- Education: Art Foundation & Art at Cardiff University
- Joined Millennium/Sony: 1993
- Favourite Drink: Ribena
- Previous Jobs: Mapper for Vectordean
- Favourite Task: Texturing
What is a Level Mapper?
It's quite a vague title but it means that I position all the enemies, energy pickups, money pickups etc. I also set up quite a lot of the spy cameras, chase cameras. . . various different types of cameras. I also place collision perimeters which govern where the player is allowed to walk and also keeps enemies out of places they're not supposed to go. . .
So it kind of moulds the level together?
Yes, the artist's actually responsible for building the level models and I place the things that go in it, under guidance from Jason who actually designed the individual levels. I get input from everyone in the team about where characters and items in the game should actually go.
How do you physically place them?
We have a big graphical interface. I use a Silicon Graphics machine to do mapping and use an in-house mapping tool that's called 'Mappy'. I load in the model and then I've got little markers to position them. I've got a little zombie model for example and I change any extra settings that need calibrating like doors to cells which might have certain requirements to open. . . that kind of thing.
So it's a re-usable software tool?
Yeah. It was used on Frogger as well and on Beast Wars. It's the basic interface, but it's got different kinds of plug-ins for different projects. It exploits things differently for different projects and I think it's being used by some of SCEE London's in-house teams as well.
Did you find it was hard to be the only mapper in between teams of artists and teams of programmers?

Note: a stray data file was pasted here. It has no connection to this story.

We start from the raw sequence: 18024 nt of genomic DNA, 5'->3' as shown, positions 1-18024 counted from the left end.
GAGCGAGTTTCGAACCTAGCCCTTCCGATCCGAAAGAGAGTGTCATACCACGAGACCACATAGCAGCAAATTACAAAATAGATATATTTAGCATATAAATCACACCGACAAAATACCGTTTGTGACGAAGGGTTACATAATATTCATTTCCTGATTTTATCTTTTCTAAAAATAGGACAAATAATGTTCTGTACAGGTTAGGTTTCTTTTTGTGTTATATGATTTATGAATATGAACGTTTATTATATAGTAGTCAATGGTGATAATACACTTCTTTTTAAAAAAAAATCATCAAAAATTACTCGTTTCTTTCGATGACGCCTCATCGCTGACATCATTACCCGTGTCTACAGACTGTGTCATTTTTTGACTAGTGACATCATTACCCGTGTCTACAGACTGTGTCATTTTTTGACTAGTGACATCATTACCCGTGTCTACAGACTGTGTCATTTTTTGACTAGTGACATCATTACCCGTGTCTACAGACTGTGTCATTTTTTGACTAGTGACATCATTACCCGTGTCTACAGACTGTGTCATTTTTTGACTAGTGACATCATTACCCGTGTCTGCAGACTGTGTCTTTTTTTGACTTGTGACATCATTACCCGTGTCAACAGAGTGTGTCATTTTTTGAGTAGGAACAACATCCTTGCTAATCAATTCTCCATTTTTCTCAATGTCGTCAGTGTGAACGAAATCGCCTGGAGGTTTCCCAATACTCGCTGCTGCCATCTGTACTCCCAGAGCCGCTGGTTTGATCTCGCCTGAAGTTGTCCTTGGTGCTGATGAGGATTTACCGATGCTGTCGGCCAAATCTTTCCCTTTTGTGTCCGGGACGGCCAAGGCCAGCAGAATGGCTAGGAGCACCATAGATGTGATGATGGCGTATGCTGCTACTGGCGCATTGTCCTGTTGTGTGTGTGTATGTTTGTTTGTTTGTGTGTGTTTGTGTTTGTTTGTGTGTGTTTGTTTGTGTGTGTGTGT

I'm actually part of both teams. I have to do a lot of work with the artists because I do some model texturing. I also have to work closely with the programmers when I position the entities they have programmed. So I've kind of been the bridge between the two.
ARTIST OR PROGRAMMER?
So what is your background? Artist? Programmer? Marketing?
Well, actually I have an artistic background. It started off at school where art was my strongest, then I went on to do an art foundation course and I started off doing an art degree at Cardiff but left halfway through. And then I just kind of fell into the games industry.
I was friends with Chris [Sorrell, Producer of MediEvil] and one evening I was just sitting around waiting for Chris to finish, I'd played all of the games in the office, so he suggested I had a go at level mapping and off I went. This was at Vectordean. I started on a 3-month contract working on James Pond 3 doing the level mapping.
What did you work on first?
Well, first of all I started working from home doing scripting for a few projects and then I moved in-house and I worked on Deadline, Silverload and Scroll.
For Scroll I was event scripting. This was an RPG and very screen based. I did a very basic kind of programming: 'the player goes here and this happens'. My job title at this time was 'development assistant' which meant I got to do quite a lot of different things. On Deadline I was setting up, on Silverload I was helping one of the programmers, Gary Richards, with a lot of the basic setting up of things. This was using C, but I didn't know it very well. . . it was just cutting and pasting, setting up animations and rooms in the game.
DOWN ON THE FARM
What do you do when you aren't level mapping?
Play games. At the moment I'm playing Alundra. I can't wait for the next one. Another favourite is Castlevania.
What's the first one you really got into?
I first started getting into games when my brother got an Amiga. I think the game was Rodland or something like that. I really liked it. It was just funny little fairies going round.